The voices of South African feminists and womanists are relatively absent from public debates concerning women’s participation and empowerment in sport. This paper represents a contribution to the gender discourse, drawing on feminist paradigms and reflecting on the marginality of South African women in society and in sport. The findings of two separate studies, undertaken in 1977 and 1999 respectively, are reported. The research focused on the assessment of the impact of the Sports Leaders Programme (as part of the South Africa-United Kingdom Sports Initiative) and the junior component of the sports development programme initiated by the Australian Sports Commission (Super Kidz). Data were collected by means of structured interviews from different stakeholders at macro- (national), meso- (community/institutional) and micro- (individual) levels. A representative sample for the Sports Leaders Programme included 17 co-ordinators and facilitators (at national and provincial levels) and nine sports leaders at community level. To obtain qualitative data concerning the Super Kidz Programme, two provinces were targeted for data collection. A quota sample of seven schools was selected as the experimental group (having introduced the programme) and five schools in close proximity acted as controls. One hundred and forty-four role-players at different levels of participation were interviewed. To obtain some triangulation of data, 110 role-players also participated in focus groups. The data reflecting the position and involvement of women in these programmes were analysed. Against the reality of the majority of women living in conditions of chronic poverty, exposed to patriarchy, being ideologically stereotyped and structurally marginalized, they were, to a large extent absent, and their efforts unrecognised in the institutionalised domain of sport. It was concluded that sport is a severely gendered domain in which male hegemony is acted out and perpetuated whereas women in impoverished communities view access to sport as peripheral in their everyday struggle for material survival. National agencies should therefore not rely on female volunteers to facilitate sports development in impoverished communities but to strategize differently while also redressing ideological and structural gender inequalities in the wider social context.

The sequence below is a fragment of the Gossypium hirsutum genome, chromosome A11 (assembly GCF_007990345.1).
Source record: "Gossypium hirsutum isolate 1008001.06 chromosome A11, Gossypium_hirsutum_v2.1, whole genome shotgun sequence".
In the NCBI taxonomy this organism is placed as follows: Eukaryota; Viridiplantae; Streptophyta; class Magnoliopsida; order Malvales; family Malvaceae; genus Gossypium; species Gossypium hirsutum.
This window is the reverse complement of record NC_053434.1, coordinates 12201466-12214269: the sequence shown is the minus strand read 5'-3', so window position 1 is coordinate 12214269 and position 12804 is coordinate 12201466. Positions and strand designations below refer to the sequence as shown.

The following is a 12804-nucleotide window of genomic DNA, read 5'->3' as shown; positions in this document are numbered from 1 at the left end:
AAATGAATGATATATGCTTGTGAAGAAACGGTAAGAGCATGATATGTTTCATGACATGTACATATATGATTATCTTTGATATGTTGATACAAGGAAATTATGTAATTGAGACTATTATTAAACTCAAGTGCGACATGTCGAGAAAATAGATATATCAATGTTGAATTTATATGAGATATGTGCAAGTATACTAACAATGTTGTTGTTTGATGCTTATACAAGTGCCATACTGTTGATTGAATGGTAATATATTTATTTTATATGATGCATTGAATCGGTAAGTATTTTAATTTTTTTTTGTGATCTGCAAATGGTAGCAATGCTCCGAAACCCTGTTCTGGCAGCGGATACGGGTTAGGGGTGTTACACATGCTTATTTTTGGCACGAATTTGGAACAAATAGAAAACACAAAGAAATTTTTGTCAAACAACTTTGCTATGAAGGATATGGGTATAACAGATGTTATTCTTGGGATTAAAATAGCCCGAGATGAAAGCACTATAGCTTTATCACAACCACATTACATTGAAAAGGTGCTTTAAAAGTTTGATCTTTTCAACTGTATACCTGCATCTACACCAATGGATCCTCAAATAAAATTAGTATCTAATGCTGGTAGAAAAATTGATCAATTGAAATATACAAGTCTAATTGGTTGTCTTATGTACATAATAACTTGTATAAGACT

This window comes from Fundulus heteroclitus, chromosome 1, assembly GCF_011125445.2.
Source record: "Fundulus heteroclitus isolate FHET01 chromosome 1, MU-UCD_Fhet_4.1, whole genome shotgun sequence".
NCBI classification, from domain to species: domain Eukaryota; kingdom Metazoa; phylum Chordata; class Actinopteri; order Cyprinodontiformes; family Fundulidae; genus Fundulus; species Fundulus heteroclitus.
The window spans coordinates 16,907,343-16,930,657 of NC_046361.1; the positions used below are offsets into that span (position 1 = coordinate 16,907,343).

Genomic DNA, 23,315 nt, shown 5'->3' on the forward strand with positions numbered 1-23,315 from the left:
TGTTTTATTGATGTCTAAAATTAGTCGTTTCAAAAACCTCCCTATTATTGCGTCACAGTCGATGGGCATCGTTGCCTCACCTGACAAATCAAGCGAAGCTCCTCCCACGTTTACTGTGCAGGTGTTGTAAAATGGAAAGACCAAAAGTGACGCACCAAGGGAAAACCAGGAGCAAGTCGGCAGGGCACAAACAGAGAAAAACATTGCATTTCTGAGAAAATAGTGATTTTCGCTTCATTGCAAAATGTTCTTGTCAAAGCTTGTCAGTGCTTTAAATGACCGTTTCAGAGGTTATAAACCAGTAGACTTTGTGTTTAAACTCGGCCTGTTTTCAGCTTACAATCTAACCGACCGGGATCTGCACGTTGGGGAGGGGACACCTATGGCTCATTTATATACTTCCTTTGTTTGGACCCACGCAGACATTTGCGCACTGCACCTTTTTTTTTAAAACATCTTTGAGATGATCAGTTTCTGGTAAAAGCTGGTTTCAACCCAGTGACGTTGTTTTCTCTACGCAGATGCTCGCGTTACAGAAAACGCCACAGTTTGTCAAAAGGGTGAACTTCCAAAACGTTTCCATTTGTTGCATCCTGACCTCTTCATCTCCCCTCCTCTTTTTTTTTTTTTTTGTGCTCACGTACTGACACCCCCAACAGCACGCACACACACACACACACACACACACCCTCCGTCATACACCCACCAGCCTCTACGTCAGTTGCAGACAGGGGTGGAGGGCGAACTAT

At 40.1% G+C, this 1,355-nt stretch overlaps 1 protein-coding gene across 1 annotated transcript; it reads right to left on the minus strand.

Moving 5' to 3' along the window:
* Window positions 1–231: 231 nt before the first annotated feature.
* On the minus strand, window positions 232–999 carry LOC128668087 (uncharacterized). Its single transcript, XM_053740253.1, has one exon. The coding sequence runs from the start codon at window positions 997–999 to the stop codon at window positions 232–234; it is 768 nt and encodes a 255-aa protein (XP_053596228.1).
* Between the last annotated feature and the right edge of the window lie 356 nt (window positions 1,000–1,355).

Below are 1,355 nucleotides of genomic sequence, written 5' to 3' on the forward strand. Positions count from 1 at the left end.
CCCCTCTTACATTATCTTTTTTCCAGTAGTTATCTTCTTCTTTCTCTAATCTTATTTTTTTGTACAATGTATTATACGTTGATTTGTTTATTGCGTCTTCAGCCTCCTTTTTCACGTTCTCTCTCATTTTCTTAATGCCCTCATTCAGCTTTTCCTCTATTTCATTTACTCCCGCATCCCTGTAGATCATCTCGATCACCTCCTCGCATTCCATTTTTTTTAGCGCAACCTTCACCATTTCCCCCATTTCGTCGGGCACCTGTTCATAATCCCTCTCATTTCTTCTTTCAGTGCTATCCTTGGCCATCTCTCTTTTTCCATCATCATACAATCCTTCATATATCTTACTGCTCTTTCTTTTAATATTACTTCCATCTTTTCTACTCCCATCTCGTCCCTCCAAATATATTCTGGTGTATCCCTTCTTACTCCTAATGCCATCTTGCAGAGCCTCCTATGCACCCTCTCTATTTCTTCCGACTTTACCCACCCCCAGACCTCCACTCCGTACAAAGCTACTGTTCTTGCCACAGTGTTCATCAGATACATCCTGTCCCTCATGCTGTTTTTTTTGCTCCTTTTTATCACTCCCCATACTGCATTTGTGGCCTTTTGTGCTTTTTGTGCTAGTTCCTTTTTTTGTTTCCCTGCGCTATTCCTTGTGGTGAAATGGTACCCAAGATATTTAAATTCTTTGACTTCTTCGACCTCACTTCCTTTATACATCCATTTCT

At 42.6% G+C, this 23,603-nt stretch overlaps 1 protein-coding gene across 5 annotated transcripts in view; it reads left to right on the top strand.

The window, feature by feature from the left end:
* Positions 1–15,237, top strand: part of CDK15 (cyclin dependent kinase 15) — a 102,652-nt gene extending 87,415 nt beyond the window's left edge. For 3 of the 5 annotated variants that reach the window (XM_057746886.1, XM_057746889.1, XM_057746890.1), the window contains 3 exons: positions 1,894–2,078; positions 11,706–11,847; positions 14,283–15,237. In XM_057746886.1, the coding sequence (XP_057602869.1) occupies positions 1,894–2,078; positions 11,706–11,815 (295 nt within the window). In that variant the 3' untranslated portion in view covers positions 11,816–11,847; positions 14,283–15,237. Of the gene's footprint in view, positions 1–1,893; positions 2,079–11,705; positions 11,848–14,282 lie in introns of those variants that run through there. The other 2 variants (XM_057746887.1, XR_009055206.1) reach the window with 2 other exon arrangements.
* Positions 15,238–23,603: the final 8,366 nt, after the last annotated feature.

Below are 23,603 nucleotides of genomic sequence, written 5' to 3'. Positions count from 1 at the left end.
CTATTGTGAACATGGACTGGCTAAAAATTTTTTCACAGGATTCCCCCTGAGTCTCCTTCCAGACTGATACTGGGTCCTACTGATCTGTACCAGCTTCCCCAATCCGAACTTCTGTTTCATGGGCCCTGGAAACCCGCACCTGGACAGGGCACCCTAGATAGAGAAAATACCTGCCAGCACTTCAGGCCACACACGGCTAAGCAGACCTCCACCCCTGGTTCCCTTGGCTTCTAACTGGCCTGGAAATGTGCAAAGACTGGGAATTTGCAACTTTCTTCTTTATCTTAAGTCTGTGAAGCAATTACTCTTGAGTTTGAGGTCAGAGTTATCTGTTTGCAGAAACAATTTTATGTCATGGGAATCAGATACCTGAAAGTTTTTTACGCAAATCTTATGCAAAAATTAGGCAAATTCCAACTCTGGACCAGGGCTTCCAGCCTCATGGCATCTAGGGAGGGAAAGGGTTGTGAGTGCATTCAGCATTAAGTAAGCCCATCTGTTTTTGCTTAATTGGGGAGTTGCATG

Cora Burnett and Wim Hollander
The United Kingdom-South Africa Sports Initiative was launched in 1994 to contribute to a sustainable and equitable sports development system in South Africa. The initiative was implemented in two phases. Phase I entailed planning and developing a national sports administration curriculum. In Phase II, planning was finalized and resources were provided for the development of a sports delivery system, and the program was monitored to identify (a) problems, constraints, and challenges; (b) solutions; and (c) an implementation plan. Coordinators (n = 5), lead facilitators (n = 2), facilitators (n = 10), and sports leaders (n = 9) were interviewed, and statistics were compiled on their race and gender. The conclusion of Phase II entailed monitoring different aspects of the sports leaders' course. The main trends identified through that process include the context, aims and objectives, style of presentation, and content of courses at different levels. Perceptions about ownership, management, and the possible impact of the initiative are discussed.